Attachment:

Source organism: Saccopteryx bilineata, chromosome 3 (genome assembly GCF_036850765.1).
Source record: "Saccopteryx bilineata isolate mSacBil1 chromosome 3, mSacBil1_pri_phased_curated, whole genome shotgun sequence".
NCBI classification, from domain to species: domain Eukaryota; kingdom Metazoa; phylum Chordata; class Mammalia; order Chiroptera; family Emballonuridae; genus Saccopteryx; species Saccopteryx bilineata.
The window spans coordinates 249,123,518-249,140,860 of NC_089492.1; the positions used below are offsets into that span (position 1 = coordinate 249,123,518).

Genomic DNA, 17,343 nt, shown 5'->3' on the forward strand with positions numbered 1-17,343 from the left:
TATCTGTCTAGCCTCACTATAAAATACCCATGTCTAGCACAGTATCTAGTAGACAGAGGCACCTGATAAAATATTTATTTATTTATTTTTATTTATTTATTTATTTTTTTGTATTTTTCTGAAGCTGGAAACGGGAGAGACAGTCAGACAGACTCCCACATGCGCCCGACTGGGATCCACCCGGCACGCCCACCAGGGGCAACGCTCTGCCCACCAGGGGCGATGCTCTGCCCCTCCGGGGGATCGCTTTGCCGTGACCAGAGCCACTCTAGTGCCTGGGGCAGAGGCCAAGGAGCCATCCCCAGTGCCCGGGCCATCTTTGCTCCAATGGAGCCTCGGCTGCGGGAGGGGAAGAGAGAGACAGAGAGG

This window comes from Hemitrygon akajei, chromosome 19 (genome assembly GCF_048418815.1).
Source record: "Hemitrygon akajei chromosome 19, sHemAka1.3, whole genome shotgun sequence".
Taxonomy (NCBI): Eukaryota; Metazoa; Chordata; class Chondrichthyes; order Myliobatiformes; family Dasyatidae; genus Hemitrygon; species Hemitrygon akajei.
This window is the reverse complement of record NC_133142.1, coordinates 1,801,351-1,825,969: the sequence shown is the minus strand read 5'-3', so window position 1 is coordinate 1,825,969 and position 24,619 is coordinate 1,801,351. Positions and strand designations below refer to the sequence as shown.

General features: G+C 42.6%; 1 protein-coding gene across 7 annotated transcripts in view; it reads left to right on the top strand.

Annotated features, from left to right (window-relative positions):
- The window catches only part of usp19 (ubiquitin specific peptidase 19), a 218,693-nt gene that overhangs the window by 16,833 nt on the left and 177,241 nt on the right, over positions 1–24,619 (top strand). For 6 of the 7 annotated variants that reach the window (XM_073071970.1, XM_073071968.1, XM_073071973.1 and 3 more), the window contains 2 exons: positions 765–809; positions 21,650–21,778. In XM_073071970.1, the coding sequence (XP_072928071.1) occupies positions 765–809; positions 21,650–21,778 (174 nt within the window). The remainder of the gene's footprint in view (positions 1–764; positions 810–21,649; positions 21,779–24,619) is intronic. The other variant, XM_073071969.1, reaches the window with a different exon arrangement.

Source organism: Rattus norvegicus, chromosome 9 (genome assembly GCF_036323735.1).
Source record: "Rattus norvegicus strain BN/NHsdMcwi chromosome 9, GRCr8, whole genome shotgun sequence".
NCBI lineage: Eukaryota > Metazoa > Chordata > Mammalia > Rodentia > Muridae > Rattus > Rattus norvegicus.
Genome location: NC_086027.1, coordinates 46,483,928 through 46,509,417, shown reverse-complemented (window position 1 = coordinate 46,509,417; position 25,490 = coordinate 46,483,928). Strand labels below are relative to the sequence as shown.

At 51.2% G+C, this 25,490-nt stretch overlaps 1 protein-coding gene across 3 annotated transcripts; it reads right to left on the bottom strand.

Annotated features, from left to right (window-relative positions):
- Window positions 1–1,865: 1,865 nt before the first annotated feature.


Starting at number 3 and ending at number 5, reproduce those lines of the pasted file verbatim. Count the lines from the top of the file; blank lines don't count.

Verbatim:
NCBI classification, from domain to species: domain Eukaryota; kingdom Metazoa; phylum Chordata; class Mammalia; order Chiroptera; family Emballonuridae; genus Saccopteryx; species Saccopteryx bilineata.
The window spans coordinates 249,123,518-249,140,860 of NC_089492.1; the positions used below are offsets into that span (position 1 = coordinate 249,123,518).

Genomic DNA, 17,343 nt, shown 5'->3' on the forward strand with positions numbered 1-17,343 from the left: